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OLD NEWS: Advice columnist published in Arkansas Democrat 100 years ago was Abby of her day

by Celia Storey | May 28, 2018 at 4:30 a.m.
In May 1918, the Gus Blass Co. was selling a special batch of “beautiful voile dresses that are unusually becoming” for $9.90 each, according to the ad in the Arkansas Democrat.

People are people are people and have always been people, but over the last 100 years, what people consider proper sure has changed.

For instance, at what age is it appropriate for young ladies to go out at night without boys?

Dear Mrs. Thompson: Do you think it is all right for girls of 18 and 20 to go to the theatre together at night if they are not escorted by a young man or young men? We are girls who like to have a good time, but we cannot enjoy ourselves much lately because all the boys we know have gone to war. Our parents don't know what to say about our going out together. What is your opinion?

Left Behind

What do you suppose Mrs. Thompson had to say about that on May 28, 1918, in her column in the Arkansas Democrat? What would you say?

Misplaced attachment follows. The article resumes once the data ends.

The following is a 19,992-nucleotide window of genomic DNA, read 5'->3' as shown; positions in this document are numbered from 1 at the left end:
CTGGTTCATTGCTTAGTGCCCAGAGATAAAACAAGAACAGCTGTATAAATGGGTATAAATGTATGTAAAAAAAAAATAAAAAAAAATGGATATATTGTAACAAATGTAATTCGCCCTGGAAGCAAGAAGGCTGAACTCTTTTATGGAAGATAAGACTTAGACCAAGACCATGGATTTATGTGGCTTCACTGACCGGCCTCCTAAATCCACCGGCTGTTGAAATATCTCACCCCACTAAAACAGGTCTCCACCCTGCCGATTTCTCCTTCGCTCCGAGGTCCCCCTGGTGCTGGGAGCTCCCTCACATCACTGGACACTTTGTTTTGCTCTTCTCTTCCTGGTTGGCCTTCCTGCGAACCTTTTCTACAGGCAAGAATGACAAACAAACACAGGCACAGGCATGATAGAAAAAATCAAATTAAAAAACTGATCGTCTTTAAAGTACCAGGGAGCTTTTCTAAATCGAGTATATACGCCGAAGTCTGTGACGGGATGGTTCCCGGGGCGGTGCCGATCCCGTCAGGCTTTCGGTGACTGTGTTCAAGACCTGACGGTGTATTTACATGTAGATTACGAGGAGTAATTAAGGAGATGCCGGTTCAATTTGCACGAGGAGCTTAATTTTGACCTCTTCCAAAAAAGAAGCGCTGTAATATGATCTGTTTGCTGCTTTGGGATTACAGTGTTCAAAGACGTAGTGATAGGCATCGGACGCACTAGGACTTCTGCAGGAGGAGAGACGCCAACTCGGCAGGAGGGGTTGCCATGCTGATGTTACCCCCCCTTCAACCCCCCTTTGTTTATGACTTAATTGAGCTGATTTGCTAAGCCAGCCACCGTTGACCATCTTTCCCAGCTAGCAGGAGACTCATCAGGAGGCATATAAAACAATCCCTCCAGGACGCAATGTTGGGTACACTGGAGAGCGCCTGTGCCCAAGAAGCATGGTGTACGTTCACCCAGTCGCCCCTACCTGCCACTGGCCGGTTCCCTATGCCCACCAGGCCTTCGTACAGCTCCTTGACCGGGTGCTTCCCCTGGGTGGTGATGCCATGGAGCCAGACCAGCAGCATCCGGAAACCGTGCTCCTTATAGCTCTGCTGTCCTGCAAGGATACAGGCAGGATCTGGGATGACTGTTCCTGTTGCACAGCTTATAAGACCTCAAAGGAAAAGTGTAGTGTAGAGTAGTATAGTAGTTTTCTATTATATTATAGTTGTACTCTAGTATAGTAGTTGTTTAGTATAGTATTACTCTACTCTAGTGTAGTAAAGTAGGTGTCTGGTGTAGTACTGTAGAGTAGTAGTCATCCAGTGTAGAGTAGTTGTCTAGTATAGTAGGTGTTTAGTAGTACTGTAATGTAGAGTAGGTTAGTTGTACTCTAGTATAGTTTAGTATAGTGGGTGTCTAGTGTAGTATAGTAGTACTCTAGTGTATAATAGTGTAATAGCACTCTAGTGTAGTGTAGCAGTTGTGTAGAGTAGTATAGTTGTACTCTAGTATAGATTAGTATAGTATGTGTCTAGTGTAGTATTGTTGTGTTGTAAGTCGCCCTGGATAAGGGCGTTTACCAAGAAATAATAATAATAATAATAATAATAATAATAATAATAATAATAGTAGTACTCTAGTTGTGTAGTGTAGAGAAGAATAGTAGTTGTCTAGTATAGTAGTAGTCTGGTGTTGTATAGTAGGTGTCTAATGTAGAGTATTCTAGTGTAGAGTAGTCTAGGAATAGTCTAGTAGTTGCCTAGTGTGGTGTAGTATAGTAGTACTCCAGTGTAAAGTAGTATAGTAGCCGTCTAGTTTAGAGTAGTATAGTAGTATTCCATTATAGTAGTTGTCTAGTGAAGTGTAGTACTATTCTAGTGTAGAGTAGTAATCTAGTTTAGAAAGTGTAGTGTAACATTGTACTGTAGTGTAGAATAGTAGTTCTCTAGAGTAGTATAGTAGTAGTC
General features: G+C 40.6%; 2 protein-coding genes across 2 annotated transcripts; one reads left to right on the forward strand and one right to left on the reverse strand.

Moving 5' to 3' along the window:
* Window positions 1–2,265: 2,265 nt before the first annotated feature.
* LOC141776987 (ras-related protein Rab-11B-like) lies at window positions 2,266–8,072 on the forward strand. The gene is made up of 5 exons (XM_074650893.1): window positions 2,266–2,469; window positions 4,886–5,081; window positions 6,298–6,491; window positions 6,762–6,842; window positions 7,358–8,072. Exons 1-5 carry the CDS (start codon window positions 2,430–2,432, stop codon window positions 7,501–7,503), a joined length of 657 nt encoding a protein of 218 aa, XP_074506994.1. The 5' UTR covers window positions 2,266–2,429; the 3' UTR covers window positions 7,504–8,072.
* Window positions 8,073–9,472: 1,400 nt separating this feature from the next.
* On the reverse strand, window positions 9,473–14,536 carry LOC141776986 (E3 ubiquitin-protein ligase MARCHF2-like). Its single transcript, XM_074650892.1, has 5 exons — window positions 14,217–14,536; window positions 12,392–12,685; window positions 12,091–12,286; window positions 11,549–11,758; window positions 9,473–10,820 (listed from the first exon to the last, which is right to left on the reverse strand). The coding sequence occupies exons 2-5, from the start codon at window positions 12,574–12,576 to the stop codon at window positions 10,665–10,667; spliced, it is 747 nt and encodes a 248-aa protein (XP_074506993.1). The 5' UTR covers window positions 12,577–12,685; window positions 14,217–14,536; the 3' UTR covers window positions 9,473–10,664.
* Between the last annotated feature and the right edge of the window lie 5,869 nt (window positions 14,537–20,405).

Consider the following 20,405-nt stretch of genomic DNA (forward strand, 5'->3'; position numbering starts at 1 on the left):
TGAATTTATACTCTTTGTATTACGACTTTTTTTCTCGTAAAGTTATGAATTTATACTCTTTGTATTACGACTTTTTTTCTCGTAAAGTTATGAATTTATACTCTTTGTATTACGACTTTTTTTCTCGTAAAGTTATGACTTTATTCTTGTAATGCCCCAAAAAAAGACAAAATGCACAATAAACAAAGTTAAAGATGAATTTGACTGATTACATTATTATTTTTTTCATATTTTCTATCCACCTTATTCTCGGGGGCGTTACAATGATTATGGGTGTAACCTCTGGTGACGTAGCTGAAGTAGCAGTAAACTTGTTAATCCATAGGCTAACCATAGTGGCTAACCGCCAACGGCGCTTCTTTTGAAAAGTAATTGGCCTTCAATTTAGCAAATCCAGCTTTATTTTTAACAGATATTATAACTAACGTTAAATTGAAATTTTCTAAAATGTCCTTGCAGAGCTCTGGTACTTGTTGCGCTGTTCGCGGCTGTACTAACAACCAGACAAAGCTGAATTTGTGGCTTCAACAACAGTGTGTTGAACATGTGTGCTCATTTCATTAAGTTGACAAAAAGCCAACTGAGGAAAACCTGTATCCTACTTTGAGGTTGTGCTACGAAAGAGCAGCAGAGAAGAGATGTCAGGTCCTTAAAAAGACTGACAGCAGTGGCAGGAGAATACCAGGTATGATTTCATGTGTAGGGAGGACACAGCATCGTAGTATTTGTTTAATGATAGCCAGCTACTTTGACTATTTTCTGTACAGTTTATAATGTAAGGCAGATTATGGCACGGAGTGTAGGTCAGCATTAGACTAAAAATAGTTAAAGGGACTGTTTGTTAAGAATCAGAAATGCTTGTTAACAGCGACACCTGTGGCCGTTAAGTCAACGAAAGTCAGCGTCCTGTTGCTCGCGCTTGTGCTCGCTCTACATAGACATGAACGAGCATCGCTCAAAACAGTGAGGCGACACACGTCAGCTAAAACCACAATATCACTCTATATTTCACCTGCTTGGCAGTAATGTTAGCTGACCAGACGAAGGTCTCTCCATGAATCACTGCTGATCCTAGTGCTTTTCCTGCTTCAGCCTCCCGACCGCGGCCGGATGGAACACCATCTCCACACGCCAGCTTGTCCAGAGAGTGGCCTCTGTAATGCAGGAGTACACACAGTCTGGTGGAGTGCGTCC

And while you mull that over, what about this, from later that week?

Dear Mrs. Thompson: I am a girl of 17. I am in love with a fine young man who loves me, I know, for he has told me so. He left for Chicago several months ago, and about three months later he wrote to me and asked me to come to Chicago, which I refused to do. This, of course, made him very angry.

"Christine K." had written back that she was too young, she was very sorry, and he must stop asking her over and over to go to Chicago.

He wrote and said there was no use to correspond if I was not willing to come. I wrote back and told him if he didn't think any more of me than that he should find himself another sweetheart, but, of course, he hasn't. At last I heard he is always downhearted.

Should Christine write back to him to apologize? In her column Heart and Home Problems, published five days a week by the Democrat, "Mrs. Elizabeth Thompson" (or whoever) replies:

Do not write to him again. You are too young to be in love, and it will be better to forget this boy as soon as possible. Don't worry about his pining for you, because if he pined to any great extent he would write himself. He may have looked tired sometime and his appearance was misunderstood by the person who said he was downhearted.